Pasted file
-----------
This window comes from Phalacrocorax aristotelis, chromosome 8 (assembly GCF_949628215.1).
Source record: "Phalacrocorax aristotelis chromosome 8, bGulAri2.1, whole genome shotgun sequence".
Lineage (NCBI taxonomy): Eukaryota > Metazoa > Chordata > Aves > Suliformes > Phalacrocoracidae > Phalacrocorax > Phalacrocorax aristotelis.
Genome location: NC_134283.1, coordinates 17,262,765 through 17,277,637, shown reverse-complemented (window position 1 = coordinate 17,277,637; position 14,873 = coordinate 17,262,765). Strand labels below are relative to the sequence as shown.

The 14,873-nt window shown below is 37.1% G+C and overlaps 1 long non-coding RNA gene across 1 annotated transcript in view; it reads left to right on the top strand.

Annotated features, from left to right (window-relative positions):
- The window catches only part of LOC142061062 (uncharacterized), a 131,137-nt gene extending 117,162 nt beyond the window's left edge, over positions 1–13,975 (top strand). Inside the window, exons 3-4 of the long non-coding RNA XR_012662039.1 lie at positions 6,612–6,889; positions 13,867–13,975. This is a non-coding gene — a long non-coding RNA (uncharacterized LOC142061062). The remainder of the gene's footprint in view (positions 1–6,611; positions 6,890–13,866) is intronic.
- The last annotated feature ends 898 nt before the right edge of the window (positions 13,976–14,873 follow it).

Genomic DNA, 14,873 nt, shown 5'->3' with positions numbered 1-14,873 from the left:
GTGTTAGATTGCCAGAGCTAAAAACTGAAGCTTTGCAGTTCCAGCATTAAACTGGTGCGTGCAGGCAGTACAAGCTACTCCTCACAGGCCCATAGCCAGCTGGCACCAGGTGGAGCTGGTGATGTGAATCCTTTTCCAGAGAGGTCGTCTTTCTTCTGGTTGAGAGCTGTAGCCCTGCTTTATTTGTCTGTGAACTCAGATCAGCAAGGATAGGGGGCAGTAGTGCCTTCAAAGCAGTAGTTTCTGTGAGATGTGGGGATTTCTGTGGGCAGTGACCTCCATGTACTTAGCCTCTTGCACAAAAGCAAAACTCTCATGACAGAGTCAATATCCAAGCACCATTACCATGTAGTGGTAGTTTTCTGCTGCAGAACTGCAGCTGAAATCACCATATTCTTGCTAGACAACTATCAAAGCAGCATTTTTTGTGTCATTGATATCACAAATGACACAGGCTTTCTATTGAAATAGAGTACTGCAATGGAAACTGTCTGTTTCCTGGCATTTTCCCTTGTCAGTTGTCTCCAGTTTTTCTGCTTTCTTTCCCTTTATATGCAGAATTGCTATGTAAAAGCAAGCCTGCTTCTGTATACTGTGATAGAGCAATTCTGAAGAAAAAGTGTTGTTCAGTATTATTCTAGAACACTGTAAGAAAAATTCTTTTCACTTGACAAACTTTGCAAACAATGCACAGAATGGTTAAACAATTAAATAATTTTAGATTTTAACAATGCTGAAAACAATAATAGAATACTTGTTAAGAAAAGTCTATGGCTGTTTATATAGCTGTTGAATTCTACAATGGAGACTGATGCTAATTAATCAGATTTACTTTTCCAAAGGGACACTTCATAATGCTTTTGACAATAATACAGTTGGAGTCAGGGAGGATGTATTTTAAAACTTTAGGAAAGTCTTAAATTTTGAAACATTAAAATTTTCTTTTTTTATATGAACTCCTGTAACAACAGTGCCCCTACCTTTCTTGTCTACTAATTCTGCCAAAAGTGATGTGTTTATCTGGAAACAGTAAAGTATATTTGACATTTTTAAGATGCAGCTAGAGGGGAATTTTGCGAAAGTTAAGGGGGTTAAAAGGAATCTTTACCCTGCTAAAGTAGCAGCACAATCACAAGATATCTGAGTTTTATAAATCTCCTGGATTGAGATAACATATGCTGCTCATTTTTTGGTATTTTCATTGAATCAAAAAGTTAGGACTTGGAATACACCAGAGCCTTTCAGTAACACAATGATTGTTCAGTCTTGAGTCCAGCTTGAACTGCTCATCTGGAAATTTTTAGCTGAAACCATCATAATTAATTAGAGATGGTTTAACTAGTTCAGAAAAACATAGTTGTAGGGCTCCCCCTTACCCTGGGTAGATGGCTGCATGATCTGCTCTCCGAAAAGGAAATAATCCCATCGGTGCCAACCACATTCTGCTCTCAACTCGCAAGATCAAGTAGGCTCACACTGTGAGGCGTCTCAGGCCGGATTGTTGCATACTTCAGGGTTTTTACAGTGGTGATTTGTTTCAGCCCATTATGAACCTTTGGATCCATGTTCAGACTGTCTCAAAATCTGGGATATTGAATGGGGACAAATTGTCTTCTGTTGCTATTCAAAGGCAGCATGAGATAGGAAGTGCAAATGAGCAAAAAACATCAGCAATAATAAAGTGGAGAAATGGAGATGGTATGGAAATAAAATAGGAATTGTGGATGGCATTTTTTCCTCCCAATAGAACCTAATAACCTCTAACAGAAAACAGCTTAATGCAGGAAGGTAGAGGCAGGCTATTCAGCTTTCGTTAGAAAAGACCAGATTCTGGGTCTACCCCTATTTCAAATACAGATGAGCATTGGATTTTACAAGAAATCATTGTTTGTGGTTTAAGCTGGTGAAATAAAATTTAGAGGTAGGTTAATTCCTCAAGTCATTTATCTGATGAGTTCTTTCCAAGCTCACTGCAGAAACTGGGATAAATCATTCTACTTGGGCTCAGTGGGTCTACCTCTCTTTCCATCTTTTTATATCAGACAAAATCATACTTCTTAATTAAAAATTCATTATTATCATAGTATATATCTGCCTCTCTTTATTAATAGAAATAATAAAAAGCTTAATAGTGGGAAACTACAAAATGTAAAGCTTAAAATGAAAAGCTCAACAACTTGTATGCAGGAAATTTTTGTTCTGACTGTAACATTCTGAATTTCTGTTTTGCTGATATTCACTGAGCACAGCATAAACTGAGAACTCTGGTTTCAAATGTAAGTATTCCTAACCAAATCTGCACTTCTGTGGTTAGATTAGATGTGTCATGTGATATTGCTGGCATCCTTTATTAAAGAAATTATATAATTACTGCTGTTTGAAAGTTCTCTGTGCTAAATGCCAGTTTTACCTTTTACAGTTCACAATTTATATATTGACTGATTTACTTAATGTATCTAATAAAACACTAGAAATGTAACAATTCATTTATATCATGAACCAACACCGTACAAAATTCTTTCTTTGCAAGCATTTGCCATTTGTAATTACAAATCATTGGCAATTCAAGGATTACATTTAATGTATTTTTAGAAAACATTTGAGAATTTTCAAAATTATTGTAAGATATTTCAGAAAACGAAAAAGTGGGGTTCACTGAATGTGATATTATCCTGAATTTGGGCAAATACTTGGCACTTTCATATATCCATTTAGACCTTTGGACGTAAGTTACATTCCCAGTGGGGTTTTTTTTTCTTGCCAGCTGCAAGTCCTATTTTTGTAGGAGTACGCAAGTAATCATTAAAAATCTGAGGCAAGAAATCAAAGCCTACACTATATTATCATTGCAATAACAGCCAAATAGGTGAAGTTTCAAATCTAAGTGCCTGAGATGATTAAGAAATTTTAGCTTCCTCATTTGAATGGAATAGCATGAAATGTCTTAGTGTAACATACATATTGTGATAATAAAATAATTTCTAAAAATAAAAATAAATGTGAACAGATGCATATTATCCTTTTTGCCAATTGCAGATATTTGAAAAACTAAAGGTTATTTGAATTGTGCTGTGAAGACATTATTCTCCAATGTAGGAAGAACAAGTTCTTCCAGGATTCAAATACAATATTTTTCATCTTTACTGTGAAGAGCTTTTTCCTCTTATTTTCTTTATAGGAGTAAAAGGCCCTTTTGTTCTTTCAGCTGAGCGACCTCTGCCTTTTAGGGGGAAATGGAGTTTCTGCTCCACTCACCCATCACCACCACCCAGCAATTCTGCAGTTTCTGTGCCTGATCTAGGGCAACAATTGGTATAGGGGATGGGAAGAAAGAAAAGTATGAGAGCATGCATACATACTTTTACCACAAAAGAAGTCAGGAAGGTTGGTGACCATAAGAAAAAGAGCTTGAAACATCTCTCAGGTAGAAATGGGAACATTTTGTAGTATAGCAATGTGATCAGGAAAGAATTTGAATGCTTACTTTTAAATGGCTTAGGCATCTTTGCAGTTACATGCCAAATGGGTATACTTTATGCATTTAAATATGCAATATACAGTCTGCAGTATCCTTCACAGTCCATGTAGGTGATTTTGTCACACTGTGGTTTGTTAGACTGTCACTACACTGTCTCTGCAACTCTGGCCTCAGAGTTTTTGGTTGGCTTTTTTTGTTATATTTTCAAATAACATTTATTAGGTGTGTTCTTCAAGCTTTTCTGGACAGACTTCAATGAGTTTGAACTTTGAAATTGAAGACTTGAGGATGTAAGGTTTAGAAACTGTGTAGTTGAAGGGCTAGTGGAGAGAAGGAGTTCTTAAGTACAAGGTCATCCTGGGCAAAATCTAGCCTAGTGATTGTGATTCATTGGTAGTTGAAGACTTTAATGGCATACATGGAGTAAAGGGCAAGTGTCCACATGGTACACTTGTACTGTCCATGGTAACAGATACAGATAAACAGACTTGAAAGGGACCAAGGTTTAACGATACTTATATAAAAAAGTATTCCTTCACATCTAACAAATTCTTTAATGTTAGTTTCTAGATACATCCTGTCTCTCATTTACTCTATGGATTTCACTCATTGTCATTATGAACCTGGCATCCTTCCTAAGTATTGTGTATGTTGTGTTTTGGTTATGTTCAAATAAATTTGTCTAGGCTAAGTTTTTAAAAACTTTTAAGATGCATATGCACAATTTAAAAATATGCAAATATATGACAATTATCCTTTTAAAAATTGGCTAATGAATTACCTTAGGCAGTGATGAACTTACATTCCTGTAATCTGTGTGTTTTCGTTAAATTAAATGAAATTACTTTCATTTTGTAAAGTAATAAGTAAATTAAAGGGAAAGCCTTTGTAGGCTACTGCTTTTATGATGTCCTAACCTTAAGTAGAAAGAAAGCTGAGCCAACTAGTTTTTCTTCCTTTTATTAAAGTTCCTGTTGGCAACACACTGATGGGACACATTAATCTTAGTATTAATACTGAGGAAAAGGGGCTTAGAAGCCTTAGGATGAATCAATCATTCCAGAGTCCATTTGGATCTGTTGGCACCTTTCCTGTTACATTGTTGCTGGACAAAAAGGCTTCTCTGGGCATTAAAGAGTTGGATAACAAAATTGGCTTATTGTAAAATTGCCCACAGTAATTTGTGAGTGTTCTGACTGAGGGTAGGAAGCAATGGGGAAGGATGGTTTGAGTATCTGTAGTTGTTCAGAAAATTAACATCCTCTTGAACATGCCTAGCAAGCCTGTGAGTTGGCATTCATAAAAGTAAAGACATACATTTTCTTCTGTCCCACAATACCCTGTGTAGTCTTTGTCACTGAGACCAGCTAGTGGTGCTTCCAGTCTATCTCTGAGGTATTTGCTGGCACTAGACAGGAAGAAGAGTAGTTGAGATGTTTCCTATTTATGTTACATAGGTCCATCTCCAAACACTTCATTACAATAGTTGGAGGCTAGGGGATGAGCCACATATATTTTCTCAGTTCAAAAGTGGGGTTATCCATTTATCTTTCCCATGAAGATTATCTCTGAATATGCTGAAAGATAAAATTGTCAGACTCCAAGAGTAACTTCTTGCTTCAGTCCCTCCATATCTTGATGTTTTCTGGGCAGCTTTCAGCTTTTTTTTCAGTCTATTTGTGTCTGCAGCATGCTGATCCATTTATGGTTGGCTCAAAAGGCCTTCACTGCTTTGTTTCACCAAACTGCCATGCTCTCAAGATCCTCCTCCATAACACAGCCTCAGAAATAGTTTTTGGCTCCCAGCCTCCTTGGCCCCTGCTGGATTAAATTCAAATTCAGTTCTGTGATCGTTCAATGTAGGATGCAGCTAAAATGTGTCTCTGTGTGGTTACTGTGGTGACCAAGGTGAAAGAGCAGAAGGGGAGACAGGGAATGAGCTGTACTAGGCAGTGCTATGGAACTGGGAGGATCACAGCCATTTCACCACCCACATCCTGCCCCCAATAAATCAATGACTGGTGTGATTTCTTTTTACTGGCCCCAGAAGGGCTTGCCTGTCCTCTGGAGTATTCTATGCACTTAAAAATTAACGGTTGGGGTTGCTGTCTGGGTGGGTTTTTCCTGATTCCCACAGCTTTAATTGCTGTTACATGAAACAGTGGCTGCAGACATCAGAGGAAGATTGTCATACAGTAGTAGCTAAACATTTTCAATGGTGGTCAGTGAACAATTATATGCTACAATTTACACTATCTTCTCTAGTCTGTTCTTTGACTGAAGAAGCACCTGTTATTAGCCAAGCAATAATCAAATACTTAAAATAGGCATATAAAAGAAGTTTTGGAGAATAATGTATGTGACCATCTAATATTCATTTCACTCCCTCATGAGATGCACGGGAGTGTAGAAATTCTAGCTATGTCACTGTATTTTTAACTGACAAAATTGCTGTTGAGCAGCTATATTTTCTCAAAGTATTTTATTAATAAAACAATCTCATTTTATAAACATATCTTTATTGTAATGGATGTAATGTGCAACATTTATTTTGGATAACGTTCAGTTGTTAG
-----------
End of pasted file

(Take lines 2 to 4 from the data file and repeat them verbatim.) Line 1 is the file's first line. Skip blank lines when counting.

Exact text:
Source record: "Phalacrocorax aristotelis chromosome 8, bGulAri2.1, whole genome shotgun sequence".
Lineage (NCBI taxonomy): Eukaryota > Metazoa > Chordata > Aves > Suliformes > Phalacrocoracidae > Phalacrocorax > Phalacrocorax aristotelis.
Genome location: NC_134283.1, coordinates 17,262,765 through 17,277,637, shown reverse-complemented (window position 1 = coordinate 17,277,637; position 14,873 = coordinate 17,262,765). Strand labels below are relative to the sequence as shown.